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WAPA signs contract with Wartsila for new storage battery and generators for the Randolph Harley Power Plant. (Submitted photo)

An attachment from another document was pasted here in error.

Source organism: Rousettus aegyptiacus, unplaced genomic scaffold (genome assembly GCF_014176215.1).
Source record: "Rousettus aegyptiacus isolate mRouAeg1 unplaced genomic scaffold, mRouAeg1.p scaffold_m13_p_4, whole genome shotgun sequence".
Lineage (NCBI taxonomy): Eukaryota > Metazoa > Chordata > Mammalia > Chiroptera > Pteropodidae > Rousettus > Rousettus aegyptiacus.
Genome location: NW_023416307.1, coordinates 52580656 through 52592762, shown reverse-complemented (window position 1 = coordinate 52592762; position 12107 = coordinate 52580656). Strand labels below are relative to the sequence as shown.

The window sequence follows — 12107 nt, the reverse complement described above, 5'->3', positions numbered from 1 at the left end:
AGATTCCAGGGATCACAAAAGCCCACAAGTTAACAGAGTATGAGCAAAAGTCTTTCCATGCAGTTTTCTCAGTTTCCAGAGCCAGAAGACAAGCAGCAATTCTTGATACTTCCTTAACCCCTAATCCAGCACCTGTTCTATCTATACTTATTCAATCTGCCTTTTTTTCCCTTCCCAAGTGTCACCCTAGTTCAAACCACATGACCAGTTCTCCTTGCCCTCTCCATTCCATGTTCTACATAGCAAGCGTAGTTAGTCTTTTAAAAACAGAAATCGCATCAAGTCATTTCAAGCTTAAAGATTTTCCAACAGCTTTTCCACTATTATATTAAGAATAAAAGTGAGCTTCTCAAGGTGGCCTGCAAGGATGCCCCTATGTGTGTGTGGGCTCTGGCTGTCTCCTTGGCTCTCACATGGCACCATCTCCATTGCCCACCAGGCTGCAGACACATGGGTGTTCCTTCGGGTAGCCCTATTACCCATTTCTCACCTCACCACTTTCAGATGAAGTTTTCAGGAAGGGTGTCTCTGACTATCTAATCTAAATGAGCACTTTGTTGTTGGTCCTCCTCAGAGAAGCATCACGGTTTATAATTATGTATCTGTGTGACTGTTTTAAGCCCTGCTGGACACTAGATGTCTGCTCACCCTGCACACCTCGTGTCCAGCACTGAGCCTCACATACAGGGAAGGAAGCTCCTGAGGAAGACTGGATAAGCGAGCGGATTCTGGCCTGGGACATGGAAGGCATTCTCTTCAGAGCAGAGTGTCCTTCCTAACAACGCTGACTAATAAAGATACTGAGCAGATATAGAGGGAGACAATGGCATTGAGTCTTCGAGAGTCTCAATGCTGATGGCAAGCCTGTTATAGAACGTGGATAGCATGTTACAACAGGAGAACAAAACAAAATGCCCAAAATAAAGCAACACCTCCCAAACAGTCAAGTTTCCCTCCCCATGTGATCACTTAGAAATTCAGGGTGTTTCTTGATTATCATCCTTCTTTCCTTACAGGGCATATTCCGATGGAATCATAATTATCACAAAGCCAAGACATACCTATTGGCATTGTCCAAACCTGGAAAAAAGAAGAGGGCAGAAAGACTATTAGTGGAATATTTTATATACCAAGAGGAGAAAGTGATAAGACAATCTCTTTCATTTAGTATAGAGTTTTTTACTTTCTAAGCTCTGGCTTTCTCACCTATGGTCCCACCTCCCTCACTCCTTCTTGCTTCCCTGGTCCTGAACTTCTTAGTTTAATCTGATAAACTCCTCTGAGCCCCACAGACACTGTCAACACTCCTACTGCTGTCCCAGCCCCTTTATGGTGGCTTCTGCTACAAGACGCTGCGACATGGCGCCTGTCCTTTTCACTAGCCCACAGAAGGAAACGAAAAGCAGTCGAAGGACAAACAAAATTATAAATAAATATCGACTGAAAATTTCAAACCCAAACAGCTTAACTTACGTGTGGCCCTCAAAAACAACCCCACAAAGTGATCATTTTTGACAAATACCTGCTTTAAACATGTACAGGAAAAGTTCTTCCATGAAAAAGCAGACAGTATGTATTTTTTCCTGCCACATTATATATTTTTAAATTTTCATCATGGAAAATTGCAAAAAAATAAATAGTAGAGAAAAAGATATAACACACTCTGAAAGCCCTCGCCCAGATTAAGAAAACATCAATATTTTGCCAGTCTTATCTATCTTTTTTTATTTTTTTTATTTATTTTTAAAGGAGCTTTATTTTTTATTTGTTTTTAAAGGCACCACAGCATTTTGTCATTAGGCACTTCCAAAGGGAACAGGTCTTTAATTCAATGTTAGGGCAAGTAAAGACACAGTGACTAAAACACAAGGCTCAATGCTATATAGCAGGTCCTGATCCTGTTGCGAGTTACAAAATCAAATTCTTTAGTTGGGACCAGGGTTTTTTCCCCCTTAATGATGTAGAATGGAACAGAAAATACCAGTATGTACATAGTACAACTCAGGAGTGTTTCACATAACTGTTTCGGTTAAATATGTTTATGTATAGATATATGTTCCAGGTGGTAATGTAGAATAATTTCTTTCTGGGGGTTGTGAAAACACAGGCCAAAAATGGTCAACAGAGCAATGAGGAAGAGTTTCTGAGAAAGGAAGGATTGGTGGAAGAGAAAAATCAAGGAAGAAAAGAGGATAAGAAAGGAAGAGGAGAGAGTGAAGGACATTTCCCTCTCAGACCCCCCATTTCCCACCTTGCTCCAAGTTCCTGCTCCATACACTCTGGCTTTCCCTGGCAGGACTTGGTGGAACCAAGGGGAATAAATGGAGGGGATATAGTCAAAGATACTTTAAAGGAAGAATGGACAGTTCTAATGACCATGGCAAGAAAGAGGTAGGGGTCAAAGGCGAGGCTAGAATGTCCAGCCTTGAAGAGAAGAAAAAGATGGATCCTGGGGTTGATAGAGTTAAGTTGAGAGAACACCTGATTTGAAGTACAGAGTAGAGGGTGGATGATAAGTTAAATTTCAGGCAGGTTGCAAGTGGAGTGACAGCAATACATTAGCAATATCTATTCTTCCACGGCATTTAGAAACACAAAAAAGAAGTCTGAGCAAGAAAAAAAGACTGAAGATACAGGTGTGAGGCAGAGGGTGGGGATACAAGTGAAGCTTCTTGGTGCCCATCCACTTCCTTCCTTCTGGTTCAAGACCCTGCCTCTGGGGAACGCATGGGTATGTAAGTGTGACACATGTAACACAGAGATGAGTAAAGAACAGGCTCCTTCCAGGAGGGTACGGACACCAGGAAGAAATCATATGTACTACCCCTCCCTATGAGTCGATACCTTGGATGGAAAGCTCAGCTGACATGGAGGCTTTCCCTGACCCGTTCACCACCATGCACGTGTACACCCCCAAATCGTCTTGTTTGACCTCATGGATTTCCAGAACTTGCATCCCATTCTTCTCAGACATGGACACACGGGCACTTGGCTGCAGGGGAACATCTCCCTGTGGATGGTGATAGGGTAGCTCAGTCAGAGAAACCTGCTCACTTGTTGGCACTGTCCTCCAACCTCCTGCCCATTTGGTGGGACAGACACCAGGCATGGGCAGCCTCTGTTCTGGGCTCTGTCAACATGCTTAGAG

The Virgin Islands Water and Power Authority has entered into a $75 million contract with Wartsila for the engineering, procurement and construction of four new generators and a battery storage system for the Randolph Harley Power Plant. The generating units, which will provide an additional 36 megawatts of capacity, and the nine-megawatt energy storage system are slated to be fully operational in the first part of 2022. “Utilizing 100 percent federal monies provided by HUD, WAPA booked the order for the new generators and battery system in June,” said Executive Director Lawrence Kupfer. The new units will be capable of burning both propane and light fuel oil. “Not only do these new units build on the 21 megawatts of Wartsila propane-fired units now in daily use at the Harley Power Plant, this acquisition is the first engine/hybrid power plant undertaking for our partners at Wartsila, and the first installation of the company’s LG engines which are capable of burning the two fuel types,” he said. Once these units are online, the power plant will operate more efficiently and reliably on 100 percent propane, a less costly fuel source. The battery storage system, which is slated to provide nine megawatts of electricity for up to two hours, will be used for plant stabilization should an interruption occur and avoids bringing additional generating units online to satisfy electrical demand. “We are confident that the seven Wartsila generators will contribute to improved system reliability while providing additional fuel and operational flexibility that increases fuel efficiency and lowers overall operating costs. Lower operating costs and a more efficient operation will lead to rate reductions for our customers,” Kupfer said. The new units will also allow WAPA to end its generator lease and commence the decommissioning of older, less reliable units which are only fueled by more expensive oil sources. Once the Harley Power Plant is operating more efficiently with the Wartsila units dispatched and all fully on LPG fuel, WAPA anticipates that electric rates can be lowered by 4 cents per kilowatt-hour, a savings for our customers. Also, having more than 57 megawatts of efficient and reliable generation capacity bodes well for customers in the St. Thomas-St. John District and for the future growth of the island district. WAPA is grateful to HUD Secretary Ben Carson and V.I. Housing Finance Authority Executive Darryl Griffith who have worked closely with it to ensure the project, once approved by FEMA, would be eligible for 100 percent HUD funding. HUD has also authorized WAPA to use its share of grant funding to satisfy local match requirements on other federal mitigation projects that are in the works, Kupfer said. In addition to securing additional generation capacity for both power plants, WAPA is tapping federal funds for approved mitigation projects that include undergrounding transmission and distribution electrical feeders, installing more resilient composite poles and providing standby generators on St. John. Once completed, these projects will provide for more timely and efficient restoration of the electrical system following windstorm events, Kupfer said.